Begin by selecting the sub-folder (i.e. SAMSUNG) you want to create a new sub-folder (KEY) inside and then right click over it to bring up its Options menu. From there, hover over the NEW sub-menu and selected its KEY sub-menu menu-item. Doing so will create a new sub-folder, called New Key #1, with a default setting inside it called default - Default should not concern you though. It is created inside all new sub-folders.

Fig 5.0  Select a sub-folder for the new sub-folder to go inside and then use its right-click Options menu to create that new sub-folder

The next step is to rename the sub-folder, which is done in the same way as a normal hard drive folder (type its name), before pressing the ENTER keyboard key to set the new sub-folder's name (i.e John). You can also set the new sub-folder's name by clicking on another sub-folder or by clicking inside the white space (display area) of the settings window (right window pane).

Fig 5.1  Rename the sub-folder in the same way as a normal folder

Fig 5.2  Press the ENTER keyboard key to set the sub-folder name

With the new sub-folder called John now created, inside the SAMSUNG sub-folder, a new setting can be created inside it.


This next example follows in the footsteps of the previous example in that you might want to recreate a setting that has since been deleted, by accident or purposely. Or you might want to create a new setting from scratch, perhaps because a tweak on a website tells you to. Either way, begin by selecting the sub-folder where you want the new setting to be placed. In this example the newly created, and selected, John sub-folder is where I want to create a new STRING setting called Name.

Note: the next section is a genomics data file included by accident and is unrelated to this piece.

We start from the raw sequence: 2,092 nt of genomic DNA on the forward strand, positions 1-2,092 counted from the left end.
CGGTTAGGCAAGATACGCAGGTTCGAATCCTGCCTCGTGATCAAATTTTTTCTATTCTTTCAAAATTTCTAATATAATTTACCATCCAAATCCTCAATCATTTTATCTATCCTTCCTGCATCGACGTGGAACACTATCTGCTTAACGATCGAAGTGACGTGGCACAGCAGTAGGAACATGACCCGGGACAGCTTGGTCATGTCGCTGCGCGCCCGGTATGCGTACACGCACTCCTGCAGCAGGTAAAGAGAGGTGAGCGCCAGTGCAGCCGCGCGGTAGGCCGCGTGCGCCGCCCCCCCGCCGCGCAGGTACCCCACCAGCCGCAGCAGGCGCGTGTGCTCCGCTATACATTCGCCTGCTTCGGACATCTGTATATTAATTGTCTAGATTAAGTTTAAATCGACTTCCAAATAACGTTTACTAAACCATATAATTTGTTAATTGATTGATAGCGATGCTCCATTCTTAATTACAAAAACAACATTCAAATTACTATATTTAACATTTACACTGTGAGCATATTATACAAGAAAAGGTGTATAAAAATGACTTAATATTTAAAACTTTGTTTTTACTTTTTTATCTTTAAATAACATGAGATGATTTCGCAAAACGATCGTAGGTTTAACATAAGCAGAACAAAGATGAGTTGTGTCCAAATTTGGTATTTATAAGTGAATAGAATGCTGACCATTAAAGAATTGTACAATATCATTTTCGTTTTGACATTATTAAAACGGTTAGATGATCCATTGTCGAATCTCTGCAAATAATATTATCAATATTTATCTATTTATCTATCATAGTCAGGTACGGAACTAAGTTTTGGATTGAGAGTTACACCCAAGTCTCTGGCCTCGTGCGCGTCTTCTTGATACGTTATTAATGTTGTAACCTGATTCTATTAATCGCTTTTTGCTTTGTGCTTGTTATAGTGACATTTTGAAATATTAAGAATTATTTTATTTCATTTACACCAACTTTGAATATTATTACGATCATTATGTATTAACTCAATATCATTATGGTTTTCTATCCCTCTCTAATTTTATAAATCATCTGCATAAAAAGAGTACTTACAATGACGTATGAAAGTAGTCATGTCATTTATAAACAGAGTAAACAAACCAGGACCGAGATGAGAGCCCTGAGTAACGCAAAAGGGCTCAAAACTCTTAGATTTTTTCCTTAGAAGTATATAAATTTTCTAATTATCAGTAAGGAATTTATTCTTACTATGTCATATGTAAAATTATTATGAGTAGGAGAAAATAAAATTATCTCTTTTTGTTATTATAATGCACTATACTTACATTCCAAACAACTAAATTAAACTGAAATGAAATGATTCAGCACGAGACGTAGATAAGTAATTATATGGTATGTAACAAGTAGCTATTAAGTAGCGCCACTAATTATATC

With the John sub-folder already selected the next thing to do is use the EDIT menu to highlight the NEW sub-menu and then select the STRING VALUE sub-menu menu-item. This will create a new setting of datatype STRING, called New Value #1 (Fig 6.1 below), which you rename in the normal way. In this example I renamed it Name. After renaming the setting you then need to double click on it in order to change its default value, currently a blank string, as shown at the beginning of the SETTINGS FILES AND VALUES section above. In this example I put my name as the string value (Fig 6.2).

Fig 6.0  Select a sub-folder for the new setting to go inside and then use the EDIT menu to create a STRING setting

Fig 6.1  Rename the setting in the normal way

Fig 6.2  Double click on a setting and then enter a VALUE for it

Fig 6.3  More settings (values) added - Practise on a redundant sub-folder if possible.

Hopefully the above has shown you that The Registry is not a bad thing that goes around crippling your computer but is more a case of badly written software crippling your computer - Software written by novice programmers who are unfamiliar with the registry as a whole, for example, who do not take the time to research a tweak (i.e. they know how to code (edit/modify) the registry but do not fully understand what the setting actually does behind the scenes to someone's computer. They may know how to code a Speed-Up-Windows-7 tweak but may not know how the speed-up is forcing Windows 7 to do something it is not really designed to do for example). So the next time you curse Windows 7 for crashing or whatever just think "It could be the Registry Booster/Cleaner Program I have installed".